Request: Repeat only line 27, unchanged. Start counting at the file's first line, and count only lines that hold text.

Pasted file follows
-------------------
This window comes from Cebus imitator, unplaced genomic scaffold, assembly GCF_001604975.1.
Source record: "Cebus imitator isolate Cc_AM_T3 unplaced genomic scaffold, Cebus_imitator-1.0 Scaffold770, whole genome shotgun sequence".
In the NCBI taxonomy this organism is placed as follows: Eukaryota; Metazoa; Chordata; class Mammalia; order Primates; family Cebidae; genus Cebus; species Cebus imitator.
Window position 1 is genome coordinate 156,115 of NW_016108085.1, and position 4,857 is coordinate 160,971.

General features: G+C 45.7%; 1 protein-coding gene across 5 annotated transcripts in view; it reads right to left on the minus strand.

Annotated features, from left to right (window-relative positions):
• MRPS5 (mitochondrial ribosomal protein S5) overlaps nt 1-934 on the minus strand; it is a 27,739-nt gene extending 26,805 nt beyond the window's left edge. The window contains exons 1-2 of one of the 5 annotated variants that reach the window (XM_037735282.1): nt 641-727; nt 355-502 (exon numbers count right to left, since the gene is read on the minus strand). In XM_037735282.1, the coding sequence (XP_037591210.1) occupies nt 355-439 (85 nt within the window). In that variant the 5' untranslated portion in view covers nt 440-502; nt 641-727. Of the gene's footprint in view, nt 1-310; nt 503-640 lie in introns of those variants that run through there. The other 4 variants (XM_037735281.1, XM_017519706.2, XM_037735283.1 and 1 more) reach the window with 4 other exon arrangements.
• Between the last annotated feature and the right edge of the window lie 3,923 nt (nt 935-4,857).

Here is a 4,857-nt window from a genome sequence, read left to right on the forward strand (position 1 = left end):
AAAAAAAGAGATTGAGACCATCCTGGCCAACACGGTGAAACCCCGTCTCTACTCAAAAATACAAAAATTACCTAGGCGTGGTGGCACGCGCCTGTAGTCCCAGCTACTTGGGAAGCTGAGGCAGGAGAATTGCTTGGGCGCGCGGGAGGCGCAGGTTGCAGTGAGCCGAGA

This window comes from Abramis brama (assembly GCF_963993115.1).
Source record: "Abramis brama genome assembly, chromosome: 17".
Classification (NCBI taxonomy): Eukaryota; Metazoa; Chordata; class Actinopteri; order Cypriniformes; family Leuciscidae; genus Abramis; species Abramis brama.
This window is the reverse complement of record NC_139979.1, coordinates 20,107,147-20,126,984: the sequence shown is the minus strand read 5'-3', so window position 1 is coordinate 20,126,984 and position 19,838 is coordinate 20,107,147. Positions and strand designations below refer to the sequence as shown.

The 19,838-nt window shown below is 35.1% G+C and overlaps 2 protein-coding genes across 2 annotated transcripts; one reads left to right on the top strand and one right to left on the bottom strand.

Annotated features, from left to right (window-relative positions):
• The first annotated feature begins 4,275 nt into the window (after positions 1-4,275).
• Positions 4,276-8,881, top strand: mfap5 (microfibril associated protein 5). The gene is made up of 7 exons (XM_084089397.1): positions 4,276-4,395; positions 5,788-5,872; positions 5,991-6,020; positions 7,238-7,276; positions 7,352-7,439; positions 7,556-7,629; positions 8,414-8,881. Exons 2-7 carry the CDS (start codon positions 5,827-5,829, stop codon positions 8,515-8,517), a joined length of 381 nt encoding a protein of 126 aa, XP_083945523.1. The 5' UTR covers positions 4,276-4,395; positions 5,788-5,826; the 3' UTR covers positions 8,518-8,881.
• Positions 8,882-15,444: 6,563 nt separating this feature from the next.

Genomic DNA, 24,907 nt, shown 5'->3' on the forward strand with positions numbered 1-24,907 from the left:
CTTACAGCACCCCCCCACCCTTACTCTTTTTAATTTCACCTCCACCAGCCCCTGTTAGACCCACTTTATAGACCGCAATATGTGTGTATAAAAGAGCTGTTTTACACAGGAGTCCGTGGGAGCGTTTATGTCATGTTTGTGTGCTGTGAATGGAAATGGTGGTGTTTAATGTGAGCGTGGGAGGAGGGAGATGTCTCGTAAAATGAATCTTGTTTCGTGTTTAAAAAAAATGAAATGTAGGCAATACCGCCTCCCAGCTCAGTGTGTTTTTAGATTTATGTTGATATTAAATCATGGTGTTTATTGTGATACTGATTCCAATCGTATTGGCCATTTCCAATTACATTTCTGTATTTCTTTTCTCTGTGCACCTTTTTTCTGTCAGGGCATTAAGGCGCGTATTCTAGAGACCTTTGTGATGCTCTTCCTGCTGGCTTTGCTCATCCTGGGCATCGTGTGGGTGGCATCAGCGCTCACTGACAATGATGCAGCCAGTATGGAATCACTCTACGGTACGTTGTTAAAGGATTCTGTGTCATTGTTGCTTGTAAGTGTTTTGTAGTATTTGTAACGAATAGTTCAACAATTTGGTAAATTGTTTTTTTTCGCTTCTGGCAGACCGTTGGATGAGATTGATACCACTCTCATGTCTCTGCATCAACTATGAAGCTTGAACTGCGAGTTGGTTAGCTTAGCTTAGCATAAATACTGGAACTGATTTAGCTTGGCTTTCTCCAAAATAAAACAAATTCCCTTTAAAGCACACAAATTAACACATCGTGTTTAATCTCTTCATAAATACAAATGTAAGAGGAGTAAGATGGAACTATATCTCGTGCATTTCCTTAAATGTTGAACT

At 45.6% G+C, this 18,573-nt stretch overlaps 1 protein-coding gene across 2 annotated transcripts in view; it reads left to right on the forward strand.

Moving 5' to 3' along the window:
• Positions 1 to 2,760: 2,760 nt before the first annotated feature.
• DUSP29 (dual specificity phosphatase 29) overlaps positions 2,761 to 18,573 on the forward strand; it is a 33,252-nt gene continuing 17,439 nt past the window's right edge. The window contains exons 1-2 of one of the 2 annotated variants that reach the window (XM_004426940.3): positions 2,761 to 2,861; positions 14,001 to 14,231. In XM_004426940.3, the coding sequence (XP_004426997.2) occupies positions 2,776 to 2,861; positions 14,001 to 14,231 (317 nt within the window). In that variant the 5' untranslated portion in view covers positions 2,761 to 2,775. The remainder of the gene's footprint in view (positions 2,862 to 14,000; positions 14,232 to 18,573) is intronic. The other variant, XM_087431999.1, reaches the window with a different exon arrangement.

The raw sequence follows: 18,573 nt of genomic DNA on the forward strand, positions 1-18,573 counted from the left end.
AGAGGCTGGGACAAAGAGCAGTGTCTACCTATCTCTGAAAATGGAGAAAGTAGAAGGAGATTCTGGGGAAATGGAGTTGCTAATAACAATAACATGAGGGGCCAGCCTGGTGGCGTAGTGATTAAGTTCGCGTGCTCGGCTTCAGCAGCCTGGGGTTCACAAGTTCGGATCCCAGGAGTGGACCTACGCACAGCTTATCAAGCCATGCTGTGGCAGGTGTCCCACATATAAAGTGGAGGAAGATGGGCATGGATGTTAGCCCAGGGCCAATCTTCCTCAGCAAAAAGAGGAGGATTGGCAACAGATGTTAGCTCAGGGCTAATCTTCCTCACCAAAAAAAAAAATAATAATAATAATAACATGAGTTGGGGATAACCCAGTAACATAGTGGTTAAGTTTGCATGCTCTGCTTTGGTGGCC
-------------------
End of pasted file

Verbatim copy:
AGAGGCTGGGACAAAGAGCAGTGTCTACCTATCTCTGAAAATGGAGAAAGTAGAAGGAGATTCTGGGGAAATGGAGTTGCTAATAACAATAACATGAGGGGCCAGCCTGGTGGCGTAGTGATTAAGTTCGCGTGCTCGGCTTCAGCAGCCTGGGGTTCACAAGTTCGGATCCCAGGAGTGGACCTACGCACAGCTTATCAAGCCATGCTGTGGCAGGTGTCCCACATATAAAGTGGAGGAAGATGGGCATGGATGTTAGCCCAGGGCCAATCTTCCTCAGCAAAAAGAGGAGGATTGGCAACAGATGTTAGCTCAGGGCTAATCTTCCTCACCAAAAAAAAAAATAATAATAATAATAACATGAGTTGGGGATAACCCAGTAACATAGTGGTTAAGTTTGCATGCTCTGCTTTGGTGGCC